• Babies don’t sleep well
  • Babies need things
  • Babies are disgusting

So…

  • I don’t sleep well
  • I don’t get things
  • I get to clean up disgusting things

All of the good things are true, too. I mean, look at that picture of you. That’s what I wake up to at 5:00 am. That gives me the energy necessary to brew my first pot of coffee. Everything takes care of itself after that.

I’ve never been one to complain or be particularly argumentative. Fights between your mom and I are a rare occasion. When they do happen, I make it worse by laughing and saying something like, “Come on!” I’m not saying that being fairly laid back is a requirement for having an agreeable parenting experience. It does help, though.

There are still limits to that laid back attitude, though. We were visiting your grandparents down in Portland a few months ago and I set you on the couch to make a bottle really quick. I’d done it a bunch at home.  Not 20 seconds later do I hear a little thud. You kicked herself off the thankfully low couch onto the thankfully carpeted floor.

I ran over to grab you and found you half upset/half startled. I picked you up, put you over my shoulder, and you started bawling. Very sad and dramatic. That was the first time that you really grabbed on to me and held me like a little person.

So, while I don’t leave you unaccompanied on anything except for a crib or pack n’ play anymore, that moment will burn forever in my head. Not because I’m an idiot, either.

I’m an idiot a lot.

But that was really the first time I saw you as something separate from your mom and I. Before that, I always just thought of you as an extension of us. You were always around us. You did whatever we wanted you to do. The limit of your emotions were around being tired and being hungry, both of which had pretty predictable cadences. That time felt like the first time you knew you needed me right at that moment.

When you’re older, you’ll be smart enough to realize that I was the one that put you in that spot in the first place. I imagine a feistier, older Elida punching my arm for that.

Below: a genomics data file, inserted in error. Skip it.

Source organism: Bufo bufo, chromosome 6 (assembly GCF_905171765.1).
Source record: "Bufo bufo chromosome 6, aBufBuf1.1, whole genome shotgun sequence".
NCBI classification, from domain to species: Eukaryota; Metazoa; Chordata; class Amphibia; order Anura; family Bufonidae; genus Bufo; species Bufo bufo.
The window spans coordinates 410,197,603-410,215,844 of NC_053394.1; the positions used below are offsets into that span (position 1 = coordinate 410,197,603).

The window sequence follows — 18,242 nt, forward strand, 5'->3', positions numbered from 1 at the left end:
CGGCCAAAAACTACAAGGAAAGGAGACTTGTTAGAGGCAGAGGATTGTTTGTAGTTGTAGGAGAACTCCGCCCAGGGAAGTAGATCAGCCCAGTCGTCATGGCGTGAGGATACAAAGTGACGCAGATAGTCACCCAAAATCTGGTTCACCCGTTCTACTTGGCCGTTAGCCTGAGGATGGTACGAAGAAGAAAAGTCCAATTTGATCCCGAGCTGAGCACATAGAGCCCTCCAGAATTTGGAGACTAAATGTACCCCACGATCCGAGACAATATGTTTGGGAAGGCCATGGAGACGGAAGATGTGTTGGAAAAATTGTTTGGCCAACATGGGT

Now at four months, you grab a hold of me all of the time and do other things to remind us you’re really a distinct person. In the morning, after work, when you’re grumpy, when you’re happy… we start seeing little pieces of both of us independently expressed. Simple personality traits now but certainly on their way to becoming more complex.

It’s exciting. While you’re just starting to hit the fat, adorable baby stage, you’re also starting to discover your world one day at a time. Having a cute baby is nice but having one independent and observing of the world is a joy.

I never thought I would love having a baby. I always imagined that if I could skip the infant stuff and go straight to an adoring older toddler with good listening skills, I’d be the happiest person in the world. It’s great to go through this stage day by day, though. I realize why people really love it and why, in spite of crazy amounts of sleep deprivation, having another one sounds appealing. Not now, but maybe later.

There are a million things I could write about your budding personality but the biggest parts that stick out are your independence and your ease of loving anyone who takes care of you. While we have a primary nanny, we have a variety of fill in care as well as family members and the daycare at the gym that regularly interact with you.

You’re always happy to see us but you also seem content with nannies, family members, and whoever else is willing to give you some attention and laughs. No tears yet when mom leaves for work or dad leaves for a long trip. At least not from you.

In closing, I can’t wait to see what the next few months of development bring for us. We can’t wait to show you the world. And maybe we’ll start to get some more sleep? Hey, I can hope, right?

Love,

Dad

Fighting the Parent-Industrial Complex

I’m not joking when I tell you I didn’t read any parenting book or blog before our little girl arrived four months ago.  It’s not because I thought I knew better than the countless parents that have written about parenting. I have no idea what I’m doing, just like the rest of you guys.

Given my wife’s penchant for research and reading, she probably read a lot more than me. I just took the approach of, “Well, if we get stuck, we’ll Google it or call a doctor.”

In the first few weeks, I was trying to get my wife some sleep and trying to get our little girl sleeping for longer periods of time. It was 1:00 am and I thought, “Oh, let me Google that.”

What a mistake.

Well, investigating it wasn’t a mistake. For example, the Mayo Clinic has some excellent resources. Diving into blogs and forums devoted to parenting was. The specific advice wasn’t necessarily good or bad. Just kidding, some of the advice was bad and downright dangerous. But that’s wasn’t my biggest problem with it, that’s simply a hazard of the unfiltered internet.